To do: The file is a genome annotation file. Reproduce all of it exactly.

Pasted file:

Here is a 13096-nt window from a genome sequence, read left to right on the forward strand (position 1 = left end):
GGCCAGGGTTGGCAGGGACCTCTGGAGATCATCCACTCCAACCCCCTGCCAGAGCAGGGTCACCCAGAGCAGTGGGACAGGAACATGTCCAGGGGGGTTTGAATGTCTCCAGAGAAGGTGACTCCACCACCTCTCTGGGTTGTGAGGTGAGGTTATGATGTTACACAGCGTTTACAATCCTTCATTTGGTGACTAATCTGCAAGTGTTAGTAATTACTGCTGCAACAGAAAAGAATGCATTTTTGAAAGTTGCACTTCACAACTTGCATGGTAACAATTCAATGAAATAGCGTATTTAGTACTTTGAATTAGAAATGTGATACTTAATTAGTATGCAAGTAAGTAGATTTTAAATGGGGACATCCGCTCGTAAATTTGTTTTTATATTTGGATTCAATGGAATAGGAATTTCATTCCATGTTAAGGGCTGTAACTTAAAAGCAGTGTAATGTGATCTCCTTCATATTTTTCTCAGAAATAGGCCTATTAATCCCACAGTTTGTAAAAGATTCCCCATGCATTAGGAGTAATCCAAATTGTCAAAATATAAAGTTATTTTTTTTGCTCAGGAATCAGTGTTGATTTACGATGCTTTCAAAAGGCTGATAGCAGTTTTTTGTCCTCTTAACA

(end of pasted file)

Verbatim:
Here is a 13096-nt window from a genome sequence, read left to right on the forward strand (position 1 = left end):
GGCCAGGGTTGGCAGGGACCTCTGGAGATCATCCACTCCAACCCCCTGCCAGAGCAGGGTCACCCAGAGCAGTGGGACAGGAACATGTCCAGGGGGGTTTGAATGTCTCCAGAGAAGGTGACTCCACCACCTCTCTGGGTTGTGAGGTGAGGTTATGATGTTACACAGCGTTTACAATCCTTCATTTGGTGACTAATCTGCAAGTGTTAGTAATTACTGCTGCAACAGAAAAGAATGCATTTTTGAAAGTTGCACTTCACAACTTGCATGGTAACAATTCAATGAAATAGCGTATTTAGTACTTTGAATTAGAAATGTGATACTTAATTAGTATGCAAGTAAGTAGATTTTAAATGGGGACATCCGCTCGTAAATTTGTTTTTATATTTGGATTCAATGGAATAGGAATTTCATTCCATGTTAAGGGCTGTAACTTAAAAGCAGTGTAATGTGATCTCCTTCATATTTTTCTCAGAAATAGGCCTATTAATCCCACAGTTTGTAAAAGATTCCCCATGCATTAGGAGTAATCCAAATTGTCAAAATATAAAGTTATTTTTTTTGCTCAGGAATCAGTGTTGATTTACGATGCTTTCAAAAGGCTGATAGCAGTTTTTTGTCCTCTTAACA